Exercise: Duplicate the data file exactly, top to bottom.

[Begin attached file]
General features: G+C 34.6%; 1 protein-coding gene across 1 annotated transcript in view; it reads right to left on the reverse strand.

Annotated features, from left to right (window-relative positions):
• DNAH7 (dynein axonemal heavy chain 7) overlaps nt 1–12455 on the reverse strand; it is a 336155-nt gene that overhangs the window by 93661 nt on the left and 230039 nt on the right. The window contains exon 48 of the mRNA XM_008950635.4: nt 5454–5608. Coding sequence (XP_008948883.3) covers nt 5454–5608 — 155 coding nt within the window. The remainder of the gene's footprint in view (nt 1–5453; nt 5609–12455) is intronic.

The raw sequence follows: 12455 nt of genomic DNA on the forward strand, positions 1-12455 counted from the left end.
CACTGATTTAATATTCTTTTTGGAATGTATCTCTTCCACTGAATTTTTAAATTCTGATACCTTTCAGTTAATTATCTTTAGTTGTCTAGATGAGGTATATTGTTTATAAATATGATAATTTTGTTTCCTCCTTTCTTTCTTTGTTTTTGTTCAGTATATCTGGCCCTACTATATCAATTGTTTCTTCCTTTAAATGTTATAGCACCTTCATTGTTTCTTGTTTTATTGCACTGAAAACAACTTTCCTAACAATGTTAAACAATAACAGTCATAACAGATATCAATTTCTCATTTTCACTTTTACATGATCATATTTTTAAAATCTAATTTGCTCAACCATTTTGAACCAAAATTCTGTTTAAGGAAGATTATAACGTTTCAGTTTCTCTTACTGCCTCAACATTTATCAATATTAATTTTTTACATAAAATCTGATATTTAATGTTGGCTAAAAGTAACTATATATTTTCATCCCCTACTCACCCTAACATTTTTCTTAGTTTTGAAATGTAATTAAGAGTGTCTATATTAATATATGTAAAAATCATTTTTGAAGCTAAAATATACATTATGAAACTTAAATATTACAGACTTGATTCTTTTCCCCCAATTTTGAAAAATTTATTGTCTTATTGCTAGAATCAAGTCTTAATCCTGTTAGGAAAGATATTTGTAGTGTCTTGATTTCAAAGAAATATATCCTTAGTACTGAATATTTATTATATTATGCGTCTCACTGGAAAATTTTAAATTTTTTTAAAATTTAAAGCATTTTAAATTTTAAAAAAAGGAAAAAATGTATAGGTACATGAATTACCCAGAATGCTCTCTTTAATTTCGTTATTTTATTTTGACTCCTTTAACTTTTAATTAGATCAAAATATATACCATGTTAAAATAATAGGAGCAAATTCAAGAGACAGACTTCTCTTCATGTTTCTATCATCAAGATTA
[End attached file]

General features: G+C 34.6%; 1 protein-coding gene across 1 annotated transcript in view; it reads right to left on the reverse strand.

Annotated features, from left to right (window-relative positions):
• DNAH7 (dynein axonemal heavy chain 7) overlaps nt 1–12455 on the reverse strand; it is a 336155-nt gene that overhangs the window by 93661 nt on the left and 230039 nt on the right. The window contains exon 48 of the mRNA XM_008950635.4: nt 5454–5608. Coding sequence (XP_008948883.3) covers nt 5454–5608 — 155 coding nt within the window. The remainder of the gene's footprint in view (nt 1–5453; nt 5609–12455) is intronic.

The raw sequence follows: 12455 nt of genomic DNA on the forward strand, positions 1-12455 counted from the left end.
CACTGATTTAATATTCTTTTTGGAATGTATCTCTTCCACTGAATTTTTAAATTCTGATACCTTTCAGTTAATTATCTTTAGTTGTCTAGATGAGGTATATTGTTTATAAATATGATAATTTTGTTTCCTCCTTTCTTTCTTTGTTTTTGTTCAGTATATCTGGCCCTACTATATCAATTGTTTCTTCCTTTAAATGTTATAGCACCTTCATTGTTTCTTGTTTTATTGCACTGAAAACAACTTTCCTAACAATGTTAAACAATAACAGTCATAACAGATATCAATTTCTCATTTTCACTTTTACATGATCATATTTTTAAAATCTAATTTGCTCAACCATTTTGAACCAAAATTCTGTTTAAGGAAGATTATAACGTTTCAGTTTCTCTTACTGCCTCAACATTTATCAATATTAATTTTTTACATAAAATCTGATATTTAATGTTGGCTAAAAGTAACTATATATTTTCATCCCCTACTCACCCTAACATTTTTCTTAGTTTTGAAATGTAATTAAGAGTGTCTATATTAATATATGTAAAAATCATTTTTGAAGCTAAAATATACATTATGAAACTTAAATATTACAGACTTGATTCTTTTCCCCCAATTTTGAAAAATTTATTGTCTTATTGCTAGAATCAAGTCTTAATCCTGTTAGGAAAGATATTTGTAGTGTCTTGATTTCAAAGAAATATATCCTTAGTACTGAATATTTATTATATTATGCGTCTCACTGGAAAATTTTAAATTTTTTTAAAATTTAAAGCATTTTAAATTTTAAAAAAAGGAAAAAATGTATAGGTACATGAATTACCCAGAATGCTCTCTTTAATTTCGTTATTTTATTTTGACTCCTTTAACTTTTAATTAGATCAAAATATATACCATGTTAAAATAATAGGAGCAAATTCAAGAGACAGACTTCTCTTCATGTTTCTATCATCAAGATTA